We’ve got just over three weeks left in the regular season, which means this is the time of year when we should be focused on all the teams fighting it out for the final playoff spots.
But this year, that playoff race has been a bit of a dud – realistically, there are 19 teams still alive for the 16 post-season invitations. The Kings are the only team on the outside of the Western race with any sort of shot, and even that’s feeling like a real stretch after last night’s loss. Meanwhile, the East is basically down to the Leafs, Islanders and Lightning fighting for one spot, maybe two if the Bruins fade.
That leaves us with 11 teams that are basically done. Sure, you could still make a case that teams like the Flyers or Hurricanes aren’t quite dead yet. But according to the various sites that run these sorts of numbers, those teams both have less than a three–per cent shot at pulling off the comeback. And everyone else is way behind that.
So we’ve got 11 teams that are already dealing with the disappointment of a playoff miss. But not all disappointment is created equal. So today, let’s turn the focus to that group of 11 with a question: Based on expectations coming into the season, whose season has been the biggest disappointment?
We'll count them down, starting with the least disappointing team and getting more depressing as we go.
#11: Vancouver Canucks
The expectations: Rock bottom. The Canucks were picked to finish dead last by many, a fact that didn't go unnoticed in Vancouver. In fact, the only ones who didn't seem to think this season would be a disaster were Trevor Linden, Jim Benning and friends in the front office. That had some fans worried that the Canucks would become the absolute worst-case scenario for a modern NHL franchise – a bad team that doesn't realize it's bad, and keeps grinding away year after year with no hope of real progress.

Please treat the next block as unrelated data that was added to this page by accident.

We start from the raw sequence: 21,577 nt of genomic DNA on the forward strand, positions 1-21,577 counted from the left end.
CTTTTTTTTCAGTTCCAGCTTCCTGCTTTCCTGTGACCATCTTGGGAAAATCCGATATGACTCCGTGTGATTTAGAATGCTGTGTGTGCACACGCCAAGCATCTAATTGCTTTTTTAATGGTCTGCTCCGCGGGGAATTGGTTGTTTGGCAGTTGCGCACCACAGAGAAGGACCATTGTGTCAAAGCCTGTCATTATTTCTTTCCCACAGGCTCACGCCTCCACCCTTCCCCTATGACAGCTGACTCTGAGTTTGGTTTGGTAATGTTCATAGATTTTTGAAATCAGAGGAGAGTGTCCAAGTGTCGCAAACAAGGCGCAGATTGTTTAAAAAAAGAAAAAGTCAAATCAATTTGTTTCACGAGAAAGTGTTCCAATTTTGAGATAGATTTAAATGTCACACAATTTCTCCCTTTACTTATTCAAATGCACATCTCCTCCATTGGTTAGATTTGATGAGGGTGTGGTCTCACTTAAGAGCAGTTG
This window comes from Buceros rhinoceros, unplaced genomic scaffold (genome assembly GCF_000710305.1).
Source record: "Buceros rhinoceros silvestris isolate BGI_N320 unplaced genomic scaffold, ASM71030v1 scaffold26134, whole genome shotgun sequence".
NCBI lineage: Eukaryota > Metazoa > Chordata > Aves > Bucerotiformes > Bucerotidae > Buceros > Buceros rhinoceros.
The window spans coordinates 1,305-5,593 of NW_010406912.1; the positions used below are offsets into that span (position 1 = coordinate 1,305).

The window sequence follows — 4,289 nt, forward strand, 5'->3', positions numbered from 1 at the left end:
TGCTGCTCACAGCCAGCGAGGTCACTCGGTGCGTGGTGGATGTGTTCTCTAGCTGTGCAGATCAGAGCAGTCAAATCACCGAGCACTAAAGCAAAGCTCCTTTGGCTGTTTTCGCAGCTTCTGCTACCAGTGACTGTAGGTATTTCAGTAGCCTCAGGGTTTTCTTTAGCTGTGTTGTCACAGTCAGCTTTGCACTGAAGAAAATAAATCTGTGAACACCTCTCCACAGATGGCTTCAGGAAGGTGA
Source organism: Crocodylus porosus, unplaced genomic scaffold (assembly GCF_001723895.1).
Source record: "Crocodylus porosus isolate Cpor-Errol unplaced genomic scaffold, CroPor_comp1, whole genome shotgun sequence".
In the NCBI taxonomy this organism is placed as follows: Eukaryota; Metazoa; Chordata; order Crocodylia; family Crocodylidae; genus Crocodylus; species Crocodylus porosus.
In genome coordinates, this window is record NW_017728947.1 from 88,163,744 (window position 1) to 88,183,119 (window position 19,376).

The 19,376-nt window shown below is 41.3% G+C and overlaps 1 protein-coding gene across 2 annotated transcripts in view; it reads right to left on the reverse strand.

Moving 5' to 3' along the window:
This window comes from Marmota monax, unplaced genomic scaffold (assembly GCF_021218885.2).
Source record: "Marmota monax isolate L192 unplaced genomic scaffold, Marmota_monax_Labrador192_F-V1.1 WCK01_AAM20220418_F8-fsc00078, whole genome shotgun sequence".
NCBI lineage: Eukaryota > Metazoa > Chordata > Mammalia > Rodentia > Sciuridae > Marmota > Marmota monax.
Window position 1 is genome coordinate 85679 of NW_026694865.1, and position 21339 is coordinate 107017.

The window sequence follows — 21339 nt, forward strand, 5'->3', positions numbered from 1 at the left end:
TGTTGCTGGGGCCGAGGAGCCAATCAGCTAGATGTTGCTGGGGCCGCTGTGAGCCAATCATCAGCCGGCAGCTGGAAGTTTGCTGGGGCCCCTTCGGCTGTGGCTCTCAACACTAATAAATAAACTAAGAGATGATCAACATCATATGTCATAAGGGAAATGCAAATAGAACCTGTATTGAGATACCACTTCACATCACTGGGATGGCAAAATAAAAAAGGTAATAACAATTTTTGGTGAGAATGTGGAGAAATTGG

But then: Can you be well out of the playoffs in early March and still feel like the season was a success? The Canucks were still bad, but they didn't finish dead last, or even come all that close. And they had a couple of stretches, notably a 4-0-0 start and a six-game win streak in January, that made them look like a real team. Those stretches didn't last, and the second half has been ugly, but the beauty of rock-bottom expectations is that they're not all that hard to exceed.
Maybe next year: The Canucks have to happy with Bo Horvat's season, and the decision to sell at the deadline with some solid moves brought in help for down the line. They'll probably be bad again next year, but at least they seem headed in the right direction.
#10: New Jersey Devils
The expectations: Low. The Devils haven't done a full-scale rebuild, but they're clearly in a transition phase. This year was about seeing the kids develop, making sure Taylor Hall settled in, and hoping that a 30-year-old Cory Schneider would remain a top-tier option in goal.
But the playoffs? Even the most optimistic Devils' fan would have had trouble buying that. Sportsnet's analytics-based view had them dead last in the Eastern Conference, and just about everyone had them lumped in with the Hurricanes and Blue Jackets at the bottom of the Metro.
But then: Those Metro predictions turned out to be dead wrong about one of those three teams, but it wasn't New Jersey. They hung around respectability a bit longer than most probably expected, but were a non-factor by the second half and are headed towards that last-place spot in the East.
Maybe next year: The youth has been OK; Pavel Zacha hasn't blown anyone away but he hasn't looked out of place as a teenager. Hall fought through injuries and saw his scoring rates take a slight dip, while Schneider had an off year. Overall, this season felt like a step back New Jersey. But that's what we expected.